Workshopping

The 4th Food Justice Workshop was held at MSU yesterday. There was some hand-wringing about “who is at the table.” Mostly academics was the answer, though a few people active in various community organizations dropped by for short stints. By the time we got around to the serious hand-wringing they had all gone home, as had …

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Tightrope Walking in Heels

We’ve just finished hosting a Quantitative Biology Workshop at Spelman to attract our Atlanta-area colleagues and bring a few collaborators in town. In about a week, I’ll be at NSF for a panel. Somehow, I’m also moving in the midst of this… In trying to have some strategy so that I’ve got everything I need to …

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Grad school poetry

Punya Mishra recently posted to his blog a digital version of a book that several of us in MSU’s Educational Psychology and Educational Technology program worked on together. It’s not your typical academic book; I think Punya puts it best in his description of it: Graduate school can be a grind. Academia can be dull …

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Presentations!

Sometimes we get too close to our research. Ok, all of the time we’re probably too close. If you’re like me, you’re fascinated by what you do, and even when things are slow-going, you’re still excited to wake up and think about things. The problem is, you might spend all day, every day, thinking about …

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Pseudonyms

A few weeks back I did a blog about academics and their relationships with big players in the food industry. My point was that we really shouldn’t be shocked, shocked (quoting Captain Louis Renault from Casablanca) when we learn that university scientists share the values and perspectives of major food industry firms. It was, in …

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Perfecting the Pitch for Research Funding

On Wednesday June 3rd I attended the Michigan State University Academy for Global Engagement Fellowship Program public session (see http://vprgs.msu.edu/event/academy-global-engagement-fellowship-program-0). This public session was open to non-fellows (such as myself), and had two parts. In the first part, panelists discussed “Understanding Federal Funding, Congressional Appropriations, and Agency Priorities”, while in the second part they discussed …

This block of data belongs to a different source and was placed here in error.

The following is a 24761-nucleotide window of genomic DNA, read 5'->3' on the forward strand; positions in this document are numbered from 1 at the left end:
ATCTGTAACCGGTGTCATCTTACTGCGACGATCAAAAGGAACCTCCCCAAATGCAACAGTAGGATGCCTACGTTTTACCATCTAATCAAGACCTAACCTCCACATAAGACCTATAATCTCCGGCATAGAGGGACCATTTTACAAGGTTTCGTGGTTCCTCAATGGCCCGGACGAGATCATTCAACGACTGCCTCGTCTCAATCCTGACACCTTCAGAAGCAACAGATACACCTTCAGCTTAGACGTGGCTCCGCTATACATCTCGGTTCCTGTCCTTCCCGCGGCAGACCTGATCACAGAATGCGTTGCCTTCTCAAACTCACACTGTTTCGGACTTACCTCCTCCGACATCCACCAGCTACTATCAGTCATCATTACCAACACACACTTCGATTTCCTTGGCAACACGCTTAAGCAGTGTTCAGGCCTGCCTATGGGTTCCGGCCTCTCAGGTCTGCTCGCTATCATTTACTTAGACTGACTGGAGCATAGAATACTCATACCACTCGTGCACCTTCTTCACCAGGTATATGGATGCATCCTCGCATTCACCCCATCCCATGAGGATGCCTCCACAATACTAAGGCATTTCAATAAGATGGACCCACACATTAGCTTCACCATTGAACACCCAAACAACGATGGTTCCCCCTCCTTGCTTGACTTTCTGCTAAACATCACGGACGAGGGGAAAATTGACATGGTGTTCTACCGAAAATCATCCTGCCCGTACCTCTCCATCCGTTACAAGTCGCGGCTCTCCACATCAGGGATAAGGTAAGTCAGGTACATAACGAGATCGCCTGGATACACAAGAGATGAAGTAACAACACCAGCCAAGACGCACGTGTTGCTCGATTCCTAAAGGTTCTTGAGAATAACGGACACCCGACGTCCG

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Thirty Years

No, the LTEE did not suddenly jump forward by almost 3 years. That milestone will be reached on February 24, 2018. Next Friday is the end of the semester at MSU and, for me, it will mark 30 years that I’ve been on the faculty: six at UC-Irvine, and 24 here at MSU. (I also taught …

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Infectiously Fun Science

Science is sometimes frustrating. The work is often repetitive and even tedious. It can be hard to explain to our friends and families—and sometimes even to peers—what we’re doing and why we think it’s important and interesting. The current state of the academic job market is terrible. But science is also often fun. There’s the joy …

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Inclusive Conversations

In a previous column, I described spending a year learning about academic leadership as an American Council on Education (ACE) Fellow.  One of the best parts of the experience was talking extensively and honestly with new and experienced administrators from a wide variety of backgrounds, disciplines and institutions. It was fascinating to hear their viewpoints …

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Letter of resignation

Dear <chairs>, I am resigning my Assistant Professor position at Michigan State University effective January 2nd, 2015. Sincerely, CTB. Anticipated FAQ: Why? I’m moving to UC Davis. Do you have an employment contract with UC Davis?? Nope. But I’m starting there in January, anyway. Or that’s the plan. And yes, that’s how this kind of thing happen. …

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What is best for Harvard

If you haven’t read Steve Pinker’s The Trouble With Harvard in The New Republic, I highly recommend it. … Like many observers of American universities, I used to believe the following story. Once upon a time Harvard was a finishing school for the plutocracy, where preppies and Kennedy scions earned gentleman’s Cs while playing football, …

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Just Distribution

One of the most enjoyable parts of academic leadership is the chance to give people good news: they will be receiving the conference invitation, increased salary, or research grant they have requested.  But since invitations, raise dollars, and grant funds tend to be limited commodities, hard choices have usually preceded the happy announcement. Designing a …

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Wonderful Life Times Two

No, I’m not talking about the movie It’s a Wonderful Life, starring James Stewart, and the eponymous book Wonderful Life by Stephen Jay Gould that presented the case for the role of contingency in the evolution of life. Rather, I’m celebrating a wonderful end to the week and a wonderful weekend, too. Last week, we submitted …

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STEM pays

Peak annual earnings for engineering graduates were even higher at $98k. Source: How Liberal Arts and Sciences Majors Fare in Employment: A Report on Earnings and Long-Term Career Paths. When I was a new faculty member at Oregon I was told with great earnestness by our President (a JD with limited understanding of STEM or …

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